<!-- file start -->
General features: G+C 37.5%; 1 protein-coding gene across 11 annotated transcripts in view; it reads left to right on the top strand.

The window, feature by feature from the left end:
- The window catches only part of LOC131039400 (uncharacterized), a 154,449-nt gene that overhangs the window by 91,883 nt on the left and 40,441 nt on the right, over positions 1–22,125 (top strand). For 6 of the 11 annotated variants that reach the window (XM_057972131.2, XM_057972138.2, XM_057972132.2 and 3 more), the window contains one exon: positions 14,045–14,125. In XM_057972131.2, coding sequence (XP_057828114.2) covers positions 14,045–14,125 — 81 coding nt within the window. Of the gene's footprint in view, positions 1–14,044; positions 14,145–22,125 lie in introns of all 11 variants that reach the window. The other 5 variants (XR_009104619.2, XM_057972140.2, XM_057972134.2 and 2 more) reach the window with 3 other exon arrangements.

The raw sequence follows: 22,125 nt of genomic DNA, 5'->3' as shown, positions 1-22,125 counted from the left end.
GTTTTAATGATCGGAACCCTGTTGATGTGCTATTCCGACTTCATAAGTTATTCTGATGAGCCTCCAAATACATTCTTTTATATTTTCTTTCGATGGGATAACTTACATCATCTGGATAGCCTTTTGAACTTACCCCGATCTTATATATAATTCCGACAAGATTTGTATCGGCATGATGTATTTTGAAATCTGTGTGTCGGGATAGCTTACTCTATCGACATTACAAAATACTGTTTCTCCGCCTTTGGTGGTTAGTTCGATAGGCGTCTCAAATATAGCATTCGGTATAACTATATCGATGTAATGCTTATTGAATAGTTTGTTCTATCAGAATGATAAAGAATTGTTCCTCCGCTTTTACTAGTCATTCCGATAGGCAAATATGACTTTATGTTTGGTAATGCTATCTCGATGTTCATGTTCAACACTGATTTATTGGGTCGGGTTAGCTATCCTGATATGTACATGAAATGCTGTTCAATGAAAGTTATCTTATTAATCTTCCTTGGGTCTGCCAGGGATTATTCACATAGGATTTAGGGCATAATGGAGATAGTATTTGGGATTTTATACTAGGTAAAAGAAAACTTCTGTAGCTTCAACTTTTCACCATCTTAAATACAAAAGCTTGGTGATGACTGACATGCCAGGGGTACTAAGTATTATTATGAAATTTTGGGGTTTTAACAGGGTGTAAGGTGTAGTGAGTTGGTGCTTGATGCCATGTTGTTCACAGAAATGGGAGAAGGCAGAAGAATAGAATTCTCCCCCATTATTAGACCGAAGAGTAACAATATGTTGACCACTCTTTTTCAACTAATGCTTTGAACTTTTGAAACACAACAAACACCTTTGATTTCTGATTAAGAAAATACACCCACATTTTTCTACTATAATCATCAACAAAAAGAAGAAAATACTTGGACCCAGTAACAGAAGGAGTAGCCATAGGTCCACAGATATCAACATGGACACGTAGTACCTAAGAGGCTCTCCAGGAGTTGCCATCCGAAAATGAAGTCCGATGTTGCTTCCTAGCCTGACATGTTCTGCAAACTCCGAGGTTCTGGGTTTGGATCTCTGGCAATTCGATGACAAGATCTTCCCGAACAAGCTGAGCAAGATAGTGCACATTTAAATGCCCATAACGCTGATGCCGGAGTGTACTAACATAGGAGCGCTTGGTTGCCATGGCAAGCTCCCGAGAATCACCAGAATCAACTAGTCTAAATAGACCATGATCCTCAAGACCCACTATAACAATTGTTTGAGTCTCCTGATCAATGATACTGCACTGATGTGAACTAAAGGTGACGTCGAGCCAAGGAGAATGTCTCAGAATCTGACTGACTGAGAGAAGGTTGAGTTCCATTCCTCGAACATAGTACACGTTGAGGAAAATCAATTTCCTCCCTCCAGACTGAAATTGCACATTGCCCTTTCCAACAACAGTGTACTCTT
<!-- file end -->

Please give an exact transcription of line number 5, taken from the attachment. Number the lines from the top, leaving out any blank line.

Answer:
GTTTTAATGATCGGAACCCTGTTGATGTGCTATTCCGACTTCATAAGTTATTCTGATGAGCCTCCAAATACATTCTTTTATATTTTCTTTCGATGGGATAACTTACATCATCTGGATAGCCTTTTGAACTTACCCCGATCTTATATATAATTCCGACAAGATTTGTATCGGCATGATGTATTTTGAAATCTGTGTGTCGGGATAGCTTACTCTATCGACATTACAAAATACTGTTTCTCCGCCTTTGGTGGTTAGTTCGATAGGCGTCTCAAATATAGCATTCGGTATAACTATATCGATGTAATGCTTATTGAATAGTTTGTTCTATCAGAATGATAAAGAATTGTTCCTCCGCTTTTACTAGTCATTCCGATAGGCAAATATGACTTTATGTTTGGTAATGCTATCTCGATGTTCATGTTCAACACTGATTTATTGGGTCGGGTTAGCTATCCTGATATGTACATGAAATGCTGTTCAATGAAAGTTATCTTATTAATCTTCCTTGGGTCTGCCAGGGATTATTCACATAGGATTTAGGGCATAATGGAGATAGTATTTGGGATTTTATACTAGGTAAAAGAAAACTTCTGTAGCTTCAACTTTTCACCATCTTAAATACAAAAGCTTGGTGATGACTGACATGCCAGGGGTACTAAGTATTATTATGAAATTTTGGGGTTTTAACAGGGTGTAAGGTGTAGTGAGTTGGTGCTTGATGCCATGTTGTTCACAGAAATGGGAGAAGGCAGAAGAATAGAATTCTCCCCCATTATTAGACCGAAGAGTAACAATATGTTGACCACTCTTTTTCAACTAATGCTTTGAACTTTTGAAACACAACAAACACCTTTGATTTCTGATTAAGAAAATACACCCACATTTTTCTACTATAATCATCAACAAAAAGAAGAAAATACTTGGACCCAGTAACAGAAGGAGTAGCCATAGGTCCACAGATATCAACATGGACACGTAGTACCTAAGAGGCTCTCCAGGAGTTGCCATCCGAAAATGAAGTCCGATGTTGCTTCCTAGCCTGACATGTTCTGCAAACTCCGAGGTTCTGGGTTTGGATCTCTGGCAATTCGATGACAAGATCTTCCCGAACAAGCTGAGCAAGATAGTGCACATTTAAATGCCCATAACGCTGATGCCGGAGTGTACTAACATAGGAGCGCTTGGTTGCCATGGCAAGCTCCCGAGAATCACCAGAATCAACTAGTCTAAATAGACCATGATCCTCAAGACCCACTATAACAATTGTTTGAGTCTCCTGATCAATGATACTGCACTGATGTGAACTAAAGGTGACGTCGAGCCAAGGAGAATGTCTCAGAATCTGACTGACTGAGAGAAGGTTGAGTTCCATTCCTCGAACATAGTACACGTTGAGGAAAATCAATTTCCTCCCTCCAGACTGAAATTGCACATTGCCCTTTCCAACAACAGTGTACTCTT